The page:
Atlantic City Is the Most Romantic City in America — What?
Like any good nosy person (er, journalist), I was people-watching as I sat in the hotel lobby bar, aimlessly clicking on a video poker machine and sipping a drink. The bar was full of Kovalev fans in high spirits. After all, their man had just trounced Hopkins. A man in a white Team Russia track suit was getting cozy with a woman across from me. I stopped watching — this seemed like a private enough moment for even me to stop — but eventually I noticed they went off together.
I thought of this when I learned earlier this week that Atlantic City had been named the most romantic city in America. Well, I thought of that second. The first thing I thought was, “What?”
A word on this ranking: It’s produced by restaurant reservation website OpenTable, which calculated the romantic city ranking by “the percentage of restaurants rated ‘romantic’ according to OpenTable diner reviews; the percentage of tables seated for two; and the percentage of people who dined out for Valentine’s Day last year.” It’s part of what New York Times senior software architect Jacob Harris calls a “wave of bullshit data.” It’s not science, but a list that uses data to produce some, well, bullshit ranking. The idea is to make it go viral as journalists repeat it. It doesn’t matter if it’s actual news, or if it’s true. I admit I’ve written these types of posts before, like when I revealed that Philadelphia is the best city to be a vampire last year.
It’s important to be skeptical when reading these types of stories. Fortunately, the most romantic cities list goes Atlantic City, San Antonio, Providence, Key West, Birmingham. This is silly enough on the face of it that it’s easy to be skeptical. the takes were rather skeptical already. The site where I first saw the story, Philly.com, was sufficiently surprised. It linked to a poll on CBS Philly where now more than 60 percent disagree with the selection.
As it happens, I am going to Atlantic City on Valentine’s Day weekend. When we booked the trip, I thought we were being hipster doofuses, booking a decidedly un-Valentine’s Day place on Valentine’s Day. (Also, there was a good deal on a hotel on Hotwire.) Then I learn we’re literally going to the most romantic place in the United States!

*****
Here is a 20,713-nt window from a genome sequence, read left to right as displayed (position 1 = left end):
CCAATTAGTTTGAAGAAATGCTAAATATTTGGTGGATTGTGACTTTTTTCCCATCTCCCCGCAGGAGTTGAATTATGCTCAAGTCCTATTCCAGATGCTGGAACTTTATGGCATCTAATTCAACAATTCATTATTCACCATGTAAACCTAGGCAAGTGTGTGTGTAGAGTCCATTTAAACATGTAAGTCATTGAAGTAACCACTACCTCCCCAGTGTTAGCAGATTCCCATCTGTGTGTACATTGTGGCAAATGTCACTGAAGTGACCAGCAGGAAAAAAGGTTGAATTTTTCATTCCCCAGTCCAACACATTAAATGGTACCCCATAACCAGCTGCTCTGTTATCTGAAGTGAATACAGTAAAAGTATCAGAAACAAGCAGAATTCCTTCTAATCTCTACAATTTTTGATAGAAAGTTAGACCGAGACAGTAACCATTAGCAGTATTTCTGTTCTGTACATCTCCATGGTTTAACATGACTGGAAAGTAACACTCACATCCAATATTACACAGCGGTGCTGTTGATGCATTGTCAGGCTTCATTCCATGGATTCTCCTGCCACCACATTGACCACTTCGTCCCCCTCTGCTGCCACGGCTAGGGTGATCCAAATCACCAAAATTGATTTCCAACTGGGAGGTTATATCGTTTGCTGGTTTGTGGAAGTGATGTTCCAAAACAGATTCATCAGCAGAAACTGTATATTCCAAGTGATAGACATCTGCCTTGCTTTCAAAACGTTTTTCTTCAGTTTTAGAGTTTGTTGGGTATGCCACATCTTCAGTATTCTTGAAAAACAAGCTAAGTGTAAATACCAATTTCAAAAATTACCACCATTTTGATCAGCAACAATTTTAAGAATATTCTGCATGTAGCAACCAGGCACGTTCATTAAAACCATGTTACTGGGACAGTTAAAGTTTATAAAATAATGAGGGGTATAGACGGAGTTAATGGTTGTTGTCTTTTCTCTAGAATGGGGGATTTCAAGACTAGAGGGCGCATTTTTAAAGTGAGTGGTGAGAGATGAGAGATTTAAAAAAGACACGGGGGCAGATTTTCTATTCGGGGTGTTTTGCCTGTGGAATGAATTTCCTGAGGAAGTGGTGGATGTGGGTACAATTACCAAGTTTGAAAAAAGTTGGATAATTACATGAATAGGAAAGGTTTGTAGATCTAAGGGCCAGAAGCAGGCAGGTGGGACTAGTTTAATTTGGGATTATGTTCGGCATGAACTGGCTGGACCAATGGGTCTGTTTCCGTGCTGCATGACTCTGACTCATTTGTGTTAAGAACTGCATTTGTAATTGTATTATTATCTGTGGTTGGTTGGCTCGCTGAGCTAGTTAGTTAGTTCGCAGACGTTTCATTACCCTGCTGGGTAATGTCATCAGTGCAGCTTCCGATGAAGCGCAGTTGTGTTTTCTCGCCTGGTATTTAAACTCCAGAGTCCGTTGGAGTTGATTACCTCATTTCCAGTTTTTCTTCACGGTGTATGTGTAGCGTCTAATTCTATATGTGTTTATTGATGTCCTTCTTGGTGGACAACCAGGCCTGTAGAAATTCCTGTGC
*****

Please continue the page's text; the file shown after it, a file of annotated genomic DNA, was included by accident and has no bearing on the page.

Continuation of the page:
Of course the ranking is silly. It doesn’t mean anything. But don’t dismiss Atlantic City as unromantic. It’s not a dead town. There are quite a few great restaurants and bars; there are a ton of good restaurants and bars. We’ll hit a bunch on Valentine’s Day weekend. Fewer people are gambling and casinos have closed, but Atlantic City’s tourist areas are often bumping. It was packed every time I went down this summer. It’s hopping during conventions. Casinos are busy before and after events at Boardwalk Hall, like people were still out at 6 a.m. after the Hopkins-Kovalev fight. Casinos are struggling because of competition and heavy debt loads. People still go to Atlantic City.
And it’s on the ocean! I’ve had romantic times in Wildwood; Atlantic City can totally pass for romance. Winning a lot of money and buying your significant other something would be romantic if I ever happened to win a lot of money. Valentine’s Day weekend will actually be our second trip to Atlantic City. The last time we walked the boards, dined at my favorite AC restaurant, drank at casino bars, then went to go see Lucy the Elephant the next day. It was simple. It was awesome. It was absolutely romantic.
Sure, AC might not be the most romantic town in the America, not that there is even a way to quantify that. But don’t tell me you can’t find some romance on the boardwalk. Or even under it — though, I guess that’s more for summer.